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Nasrallah calls for a government representing all political parties on 24-12-2005

Nasrallah calls for a government representing all political parties on 24-12-2005
folder_openReports-2005 access_time11 years ago
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Source: Daily Star, 24-12-2005.

BEIRUT: Hizbullah Secretary General Sayyed Hassan Nasrallah called on Friday for a Lebanese government that would include and represent all political parties in the country. In an interview aired live on Al-Manar television station, Nasrallah explained his party`s position on the many controversial issues that led the Shiite ministers to suspend their participation in the Cabinet.
Referring indirectly to the parties not represented in the Parliament majority - i.e. the March 14 forces - the Hizbullah chief said that a "Cabinet of national unity was needed to face the challenges facing Lebanon, to include all parties from outside and inside Parliament."
"If the country is in danger and facing major threat, then we have to have a government of all parties," he stressed.
"The dispute in the government has surpassed our position on the international court to other more serious issues," he said. "The argument began in the Cabinet session preceding the assassination of Beirut MP Gibran Tueni, when the government dropped its choice to vote and decided to run a dialogue in the next days to define the court and offer a comprehensive understanding."
Nasrallah said that Hizbullah and Amal ministers warned they would resign from the Cabinet if the majority insisted on voting on the issue.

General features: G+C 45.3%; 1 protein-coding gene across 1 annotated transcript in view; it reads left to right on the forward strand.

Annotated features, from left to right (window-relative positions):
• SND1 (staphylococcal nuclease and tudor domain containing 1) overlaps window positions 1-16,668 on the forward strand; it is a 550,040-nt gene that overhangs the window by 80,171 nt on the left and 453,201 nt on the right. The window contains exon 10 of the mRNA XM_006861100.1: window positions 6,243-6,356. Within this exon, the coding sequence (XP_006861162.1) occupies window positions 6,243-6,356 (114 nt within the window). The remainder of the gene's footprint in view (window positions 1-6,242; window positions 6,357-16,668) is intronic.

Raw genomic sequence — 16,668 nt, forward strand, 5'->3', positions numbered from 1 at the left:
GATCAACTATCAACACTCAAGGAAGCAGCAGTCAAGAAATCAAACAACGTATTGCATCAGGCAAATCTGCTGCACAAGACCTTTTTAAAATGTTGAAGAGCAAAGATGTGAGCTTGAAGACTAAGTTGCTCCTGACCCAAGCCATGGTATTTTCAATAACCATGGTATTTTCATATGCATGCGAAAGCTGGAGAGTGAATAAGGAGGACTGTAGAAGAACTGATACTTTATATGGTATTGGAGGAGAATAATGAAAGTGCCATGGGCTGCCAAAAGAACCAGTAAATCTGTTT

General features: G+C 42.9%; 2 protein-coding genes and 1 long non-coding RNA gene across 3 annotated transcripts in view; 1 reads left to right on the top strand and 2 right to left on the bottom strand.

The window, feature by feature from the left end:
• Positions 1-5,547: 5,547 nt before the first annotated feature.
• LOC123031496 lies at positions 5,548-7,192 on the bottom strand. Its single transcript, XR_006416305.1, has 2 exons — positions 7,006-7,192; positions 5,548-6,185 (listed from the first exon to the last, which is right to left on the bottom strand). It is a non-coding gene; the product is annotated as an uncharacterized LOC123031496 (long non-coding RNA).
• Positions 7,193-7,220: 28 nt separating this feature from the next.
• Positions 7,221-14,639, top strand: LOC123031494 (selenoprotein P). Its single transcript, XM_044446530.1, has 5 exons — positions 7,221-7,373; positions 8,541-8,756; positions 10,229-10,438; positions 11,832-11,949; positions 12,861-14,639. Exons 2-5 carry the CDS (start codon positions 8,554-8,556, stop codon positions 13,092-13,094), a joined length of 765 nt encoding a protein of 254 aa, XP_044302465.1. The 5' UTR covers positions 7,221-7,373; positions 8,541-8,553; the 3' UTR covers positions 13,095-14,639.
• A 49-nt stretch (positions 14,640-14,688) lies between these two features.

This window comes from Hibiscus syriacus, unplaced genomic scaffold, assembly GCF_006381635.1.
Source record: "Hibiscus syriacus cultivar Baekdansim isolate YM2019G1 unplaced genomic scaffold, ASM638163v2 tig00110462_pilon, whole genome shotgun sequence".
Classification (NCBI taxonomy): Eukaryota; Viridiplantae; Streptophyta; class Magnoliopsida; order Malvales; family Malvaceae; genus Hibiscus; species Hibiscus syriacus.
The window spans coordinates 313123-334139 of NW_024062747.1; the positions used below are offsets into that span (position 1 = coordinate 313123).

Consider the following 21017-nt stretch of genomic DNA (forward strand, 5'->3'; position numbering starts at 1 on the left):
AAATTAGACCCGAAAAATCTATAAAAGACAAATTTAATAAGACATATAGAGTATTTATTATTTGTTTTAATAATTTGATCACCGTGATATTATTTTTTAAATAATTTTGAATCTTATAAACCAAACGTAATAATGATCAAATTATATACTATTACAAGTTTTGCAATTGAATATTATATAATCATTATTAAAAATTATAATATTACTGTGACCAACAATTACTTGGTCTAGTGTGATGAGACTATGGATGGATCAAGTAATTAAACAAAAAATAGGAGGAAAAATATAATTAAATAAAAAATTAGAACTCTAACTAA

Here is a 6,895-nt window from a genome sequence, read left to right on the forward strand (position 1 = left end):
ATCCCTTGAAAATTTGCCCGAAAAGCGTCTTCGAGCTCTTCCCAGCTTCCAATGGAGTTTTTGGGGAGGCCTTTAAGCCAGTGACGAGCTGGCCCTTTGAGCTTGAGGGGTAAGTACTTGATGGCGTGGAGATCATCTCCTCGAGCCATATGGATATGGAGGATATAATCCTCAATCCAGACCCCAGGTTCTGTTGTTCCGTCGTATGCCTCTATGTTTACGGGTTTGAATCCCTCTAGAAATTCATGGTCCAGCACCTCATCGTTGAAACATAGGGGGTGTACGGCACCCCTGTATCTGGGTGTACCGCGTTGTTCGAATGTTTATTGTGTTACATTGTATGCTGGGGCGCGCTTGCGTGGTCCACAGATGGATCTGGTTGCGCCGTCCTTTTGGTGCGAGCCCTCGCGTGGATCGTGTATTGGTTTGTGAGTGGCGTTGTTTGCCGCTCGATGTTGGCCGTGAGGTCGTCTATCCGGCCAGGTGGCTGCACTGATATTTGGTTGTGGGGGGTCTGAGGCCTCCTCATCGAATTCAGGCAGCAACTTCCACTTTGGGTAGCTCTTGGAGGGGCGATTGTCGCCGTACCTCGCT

"On the session on Monday, we decided to tone down our stance and suspended the participation instead of resigning just because the emotions were tensed over the horrible crime against Tueni," Nasrallah said.
He added that even the UN did not comprehend the government`s demand for a quasi-international court; "at the Security Council, the same question that we asked in the Cabinet was asked."
He added Hizbullah`s support to find the truth and try the real perpetrators is not a tactical move to serve narrow interests but because it was a national cause for all the Lebanese.
"According to Hizbullah`s beliefs, the truth is not subject to bargaining or compromising; the investigation has to continue until the suspects are brought to the justice," he said.
Despite Hizbullah`s reservation on the international probe into Hariri`s murder, Nasrallah said he agreed to extend its mandate for six months and beyond.
"The international investigation team was already in place when we joined the Cabinet," he said, "so, we did not participate in its formation."
Nasrallah criticized those who looked in one direction while investigating the crime. "There is more than one scenario for assassinating Hariri and others. Why not look at other possible suspects?"
Nasrallah suggested "Israel" as another possible suspect.
Asked how he explains the targeting of Syrian critics exclusively, Nasrallah said: "If the martyrs who were targeted were from Hizbullah, then nobody would accuse the Syrians."
Nasrallah said the theories about the assassinations are pure speculations and do not depend on concrete evidence. "I have a theory different from that of Jumblatt or any other politician, but we lack evidence."
About Hizbullah`s fears of internationalization of the Lebanese crisis, he said: "Some politicians draw the wrong analogy between the 1996 April understanding between "Israel", Syria, the U.S. and Hizbullah and the international committees and resolutions of these days."
"Unlike in 1996 agreements, Lebanon has no veto power over its present affairs."
The International Resolutions create a full foreign mandate over the country. Just like Larsen, all UN envoys are given full power over the Lebanese government and watch over the ministers` decisions and actions.
He said: "Hizbullah`s policies aim at defusing all the mines that are put in the country`s road for the sake of all the Lebanese not for the Shiites alone."
"Hizbullah`s position from the government is based on the reconciliatory democracy that we have agreed on before we decided to participate," he said. "We do not demand a veto power over the government`s decisions but we adhere to the articles of the Taif Accord, which determine the principles of coexistence and sharing."
"We accept any form of government put forward, as long as everyone is happy," he said.